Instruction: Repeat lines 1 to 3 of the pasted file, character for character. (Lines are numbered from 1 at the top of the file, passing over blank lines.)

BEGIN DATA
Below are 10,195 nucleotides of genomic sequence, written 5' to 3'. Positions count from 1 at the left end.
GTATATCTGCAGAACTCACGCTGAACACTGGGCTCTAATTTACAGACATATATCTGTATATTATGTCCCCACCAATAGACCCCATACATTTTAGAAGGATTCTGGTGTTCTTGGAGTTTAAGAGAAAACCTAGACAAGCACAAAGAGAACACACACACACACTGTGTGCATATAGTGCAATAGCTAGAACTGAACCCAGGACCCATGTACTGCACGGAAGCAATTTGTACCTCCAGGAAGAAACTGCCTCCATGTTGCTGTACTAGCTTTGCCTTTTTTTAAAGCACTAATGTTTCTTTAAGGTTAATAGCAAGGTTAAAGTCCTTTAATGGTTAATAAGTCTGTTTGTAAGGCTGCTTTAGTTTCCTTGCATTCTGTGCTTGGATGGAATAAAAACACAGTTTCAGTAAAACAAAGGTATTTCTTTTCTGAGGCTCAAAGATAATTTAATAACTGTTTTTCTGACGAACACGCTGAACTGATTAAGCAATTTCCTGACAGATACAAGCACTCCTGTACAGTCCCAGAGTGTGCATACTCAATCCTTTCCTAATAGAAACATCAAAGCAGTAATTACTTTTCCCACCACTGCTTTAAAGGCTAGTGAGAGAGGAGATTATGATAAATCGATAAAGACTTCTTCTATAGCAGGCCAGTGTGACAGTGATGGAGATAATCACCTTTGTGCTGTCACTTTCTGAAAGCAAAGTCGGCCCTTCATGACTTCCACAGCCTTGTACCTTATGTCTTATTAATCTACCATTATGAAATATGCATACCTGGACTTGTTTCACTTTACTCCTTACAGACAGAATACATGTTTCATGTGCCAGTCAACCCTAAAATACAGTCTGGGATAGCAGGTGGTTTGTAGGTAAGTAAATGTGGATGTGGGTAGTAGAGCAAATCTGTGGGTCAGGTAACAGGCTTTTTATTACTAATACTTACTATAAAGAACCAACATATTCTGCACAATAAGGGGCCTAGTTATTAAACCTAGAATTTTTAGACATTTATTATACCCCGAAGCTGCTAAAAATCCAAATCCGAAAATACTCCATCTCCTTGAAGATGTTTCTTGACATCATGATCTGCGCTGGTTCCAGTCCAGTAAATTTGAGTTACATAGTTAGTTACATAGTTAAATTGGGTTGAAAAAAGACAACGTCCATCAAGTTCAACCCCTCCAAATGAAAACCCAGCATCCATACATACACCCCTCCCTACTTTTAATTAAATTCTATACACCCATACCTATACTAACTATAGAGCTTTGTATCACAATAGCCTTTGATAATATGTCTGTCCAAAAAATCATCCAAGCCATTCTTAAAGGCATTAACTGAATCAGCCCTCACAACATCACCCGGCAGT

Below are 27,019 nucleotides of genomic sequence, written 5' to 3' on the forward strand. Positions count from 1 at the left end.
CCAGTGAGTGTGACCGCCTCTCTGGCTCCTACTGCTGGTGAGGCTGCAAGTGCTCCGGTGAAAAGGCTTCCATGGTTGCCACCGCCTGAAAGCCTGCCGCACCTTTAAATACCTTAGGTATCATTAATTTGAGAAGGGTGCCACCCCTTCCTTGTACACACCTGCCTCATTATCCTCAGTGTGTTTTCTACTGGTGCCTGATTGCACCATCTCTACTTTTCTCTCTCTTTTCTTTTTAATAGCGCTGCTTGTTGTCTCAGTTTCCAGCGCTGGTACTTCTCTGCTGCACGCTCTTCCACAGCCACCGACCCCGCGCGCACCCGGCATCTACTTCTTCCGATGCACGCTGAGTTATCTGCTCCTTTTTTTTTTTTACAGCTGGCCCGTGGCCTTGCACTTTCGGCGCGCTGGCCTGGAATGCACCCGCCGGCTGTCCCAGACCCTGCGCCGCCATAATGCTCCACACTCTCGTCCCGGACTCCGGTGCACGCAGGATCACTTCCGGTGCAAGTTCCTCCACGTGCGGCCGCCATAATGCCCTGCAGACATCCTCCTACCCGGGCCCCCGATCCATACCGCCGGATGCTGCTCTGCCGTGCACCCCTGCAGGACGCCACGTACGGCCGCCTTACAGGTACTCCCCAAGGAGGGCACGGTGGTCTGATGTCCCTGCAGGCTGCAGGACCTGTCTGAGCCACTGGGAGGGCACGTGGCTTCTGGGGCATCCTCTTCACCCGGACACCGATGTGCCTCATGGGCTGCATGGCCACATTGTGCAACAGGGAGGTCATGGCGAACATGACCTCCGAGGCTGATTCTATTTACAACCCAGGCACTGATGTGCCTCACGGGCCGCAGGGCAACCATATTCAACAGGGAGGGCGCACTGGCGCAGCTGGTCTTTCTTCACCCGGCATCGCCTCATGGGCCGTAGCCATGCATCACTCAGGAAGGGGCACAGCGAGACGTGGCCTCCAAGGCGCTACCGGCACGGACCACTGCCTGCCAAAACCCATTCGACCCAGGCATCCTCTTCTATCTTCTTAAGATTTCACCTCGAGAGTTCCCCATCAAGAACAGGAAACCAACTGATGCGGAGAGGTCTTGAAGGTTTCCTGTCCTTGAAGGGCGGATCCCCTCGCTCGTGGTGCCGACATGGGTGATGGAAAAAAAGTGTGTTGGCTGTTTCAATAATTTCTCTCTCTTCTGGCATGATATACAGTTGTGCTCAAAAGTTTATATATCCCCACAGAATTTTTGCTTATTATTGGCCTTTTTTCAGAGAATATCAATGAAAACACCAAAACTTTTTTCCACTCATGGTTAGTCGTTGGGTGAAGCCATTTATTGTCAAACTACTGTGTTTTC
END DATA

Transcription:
Below are 10,195 nucleotides of genomic sequence, written 5' to 3'. Positions count from 1 at the left end.
GTATATCTGCAGAACTCACGCTGAACACTGGGCTCTAATTTACAGACATATATCTGTATATTATGTCCCCACCAATAGACCCCATACATTTTAGAAGGATTCTGGTGTTCTTGGAGTTTAAGAGAAAACCTAGACAAGCACAAAGAGAACACACACACACACTGTGTGCATATAGTGCAATAGCTAGAACTGAACCCAGGACCCATGTACTGCACGGAAGCAATTTGTACCTCCAGGAAGAAACTGCCTCCATGTTGCTGTACTAGCTTTGCCTTTTTTTAAAGCACTAATGTTTCTTTAAGGTTAATAGCAAGGTTAAAGTCCTTTAATGGTTAATAAGTCTGTTTGTAAGGCTGCTTTAGTTTCCTTGCATTCTGTGCTTGGATGGAATAAAAACACAGTTTCAGTAAAACAAAGGTATTTCTTTTCTGAGGCTCAAAGATAATTTAATAACTGTTTTTCTGACGAACACGCTGAACTGATTAAGCAATTTCCTGACAGATACAAGCACTCCTGTACAGTCCCAGAGTGTGCATACTCAATCCTTTCCTAATAGAAACATCAAAGCAGTAATTACTTTTCCCACCACTGCTTTAAAGGCTAGTGAGAGAGGAGATTATGATAAATCGATAAAGACTTCTTCTATAGCAGGCCAGTGTGACAGTGATGGAGATAATCACCTTTGTGCTGTCACTTTCTGAAAGCAAAGTCGGCCCTTCATGACTTCCACAGCCTTGTACCTTATGTCTTATTAATCTACCATTATGAAATATGCATACCTGGACTTGTTTCACTTTACTCCTTACAGACAGAATACATGTTTCATGTGCCAGTCAACCCTAAAATACAGTCTGGGATAGCAGGTGGTTTGTAGGTAAGTAAATGTGGATGTGGGTAGTAGAGCAAATCTGTGGGTCAGGTAACAGGCTTTTTATTACTAATACTTACTATAAAGAACCAACATATTCTGCACAATAAGGGGCCTAGTTATTAAACCTAGAATTTTTAGACATTTATTATACCCCGAAGCTGCTAAAAATCCAAATCCGAAAATACTCCATCTCCTTGAAGATGTTTCTTGACATCATGATCTGCGCTGGTTCCAGTCCAGTAAATTTGAGTTACATAGTTAGTTACATAGTTAAATTGGGTTGAAAAAAGACAACGTCCATCAAGTTCAACCCCTCCAAATGAAAACCCAGCATCCATACATACACCCCTCCCTACTTTTAATTAAATTCTATACACCCATACCTATACTAACTATAGAGCTTTGTATCACAATAGCCTTTGATAATATGTCTGTCCAAAAAATCATCCAAGCCATTCTTAAAGGCATTAACTGAATCAGCCCTCACAACATCACCCGGCAGT

Below are 27,019 nucleotides of genomic sequence, written 5' to 3' on the forward strand. Positions count from 1 at the left end.